The World Wide Web enters into its next phase called Semantic Web bringing in a new paradigm called Web 3.0. The term Semantic Web was coined by Tim Berners-Lee, the man who invented the (first) World Wide Web. In a Semantic Web, machines can read and interpret web pages just like humans. Today, we can link a Web page to another but we can't link their data together. As a result, we browse through the links and then look for the right data within those links. Even when you use a search engine, you enter key words and get a set of links to websites where related information is available. They don't give you the answer to your specific query, i.e. they don't throw up the data, just the links. Social Networking sites these days are trying to improve upon this with the system of tagging. The Semantic web goes beyond the keywords and into natural language processing. So instead of typing in keywords, you can type in your complete question, and the Symantec web will try to find the answer.
So, Semantic Web refers to the technology of precise vocabularies. Though such kind of natural language processing has been in progress for years, it's only recently that it's started to take off. Some start-ups like powerset, textdigger and hakia are working on semantic search engines. A Semantic Web agent does not necessarily include artificial intelligence. Instead it relies on structured sets of information and inference rules that allow it to understand the relationship between data sources. A computer may not understand information the way humans can, but it has enough information to create logical connections and take decisions accordingly. The data itself becomes a part of the Web in case of Semantic Web -unlike the World Wide Web, which has endless information in the form of documents - and is processed irrespective of platform, application or domain. We can search for documents on the World Wide Web, but their interpretation is left for the humans to do. On the other hand, Semantic Web is all about data as well as documents on the Web so that machines can process and even act on the data in practical ways. So while in the Non-semantic Web (Web 1.0 and Web 2.0), we'll term the word 'snake' as snake. However, in the Semantic web (part of Web 3.0), it would be treated as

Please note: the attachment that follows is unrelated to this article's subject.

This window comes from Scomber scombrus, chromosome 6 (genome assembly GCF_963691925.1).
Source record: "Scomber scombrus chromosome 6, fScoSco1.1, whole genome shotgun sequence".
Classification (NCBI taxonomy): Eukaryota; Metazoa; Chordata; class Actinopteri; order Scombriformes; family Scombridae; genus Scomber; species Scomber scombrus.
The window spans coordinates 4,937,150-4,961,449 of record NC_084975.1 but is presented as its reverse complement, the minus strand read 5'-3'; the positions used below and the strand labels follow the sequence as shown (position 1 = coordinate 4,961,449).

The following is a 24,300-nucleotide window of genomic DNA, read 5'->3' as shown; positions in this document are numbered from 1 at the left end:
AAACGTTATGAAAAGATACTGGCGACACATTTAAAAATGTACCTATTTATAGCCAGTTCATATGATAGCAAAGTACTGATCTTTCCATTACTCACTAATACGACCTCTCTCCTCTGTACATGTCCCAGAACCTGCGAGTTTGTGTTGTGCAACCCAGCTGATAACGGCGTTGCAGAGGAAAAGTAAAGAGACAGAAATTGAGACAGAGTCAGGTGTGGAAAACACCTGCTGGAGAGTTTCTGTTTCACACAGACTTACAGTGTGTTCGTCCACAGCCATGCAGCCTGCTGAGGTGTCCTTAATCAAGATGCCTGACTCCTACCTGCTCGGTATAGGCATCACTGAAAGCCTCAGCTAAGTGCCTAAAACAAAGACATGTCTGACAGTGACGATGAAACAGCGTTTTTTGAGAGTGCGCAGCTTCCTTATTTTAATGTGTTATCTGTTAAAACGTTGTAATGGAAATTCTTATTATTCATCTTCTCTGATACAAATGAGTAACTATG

Let's take another example. A Semantic Search Engine can answer questions like 'Which Indian author won Booker prize in the year 1997?' It will apply the reasoning based on the fact that that the Web knows the difference between the names of Indian Booker winners, respective years and even the names of books.
|If we search for the keywords “Semantic Web” in Google, it shows all sites containing information about it. However, in a Semantic Web search such as the one provided by Powerset, you get the definition of 'Semantic Web' along with relevant links|
So the emphasis in Semantic Web goes to the back end. A Semantic Web therefore is a Web of relations between resources signifying real world objects such as, people, places and events. It is an extension of the current Web. There is a rich set of links from the Semantic Web to HTML documents. These relations characteristically unite a concept in the Semantic Web with the pages that are most relevant.
Another significant aspect of the Semantic Web is that multiple sites may contribute data about a particular resource. Without requiring any permission from any authority, all relevant data from various sites can extend the cumulative knowledge on the Semantic Web. This distributed extensibility is one of the most important aspects of the Semantic Web.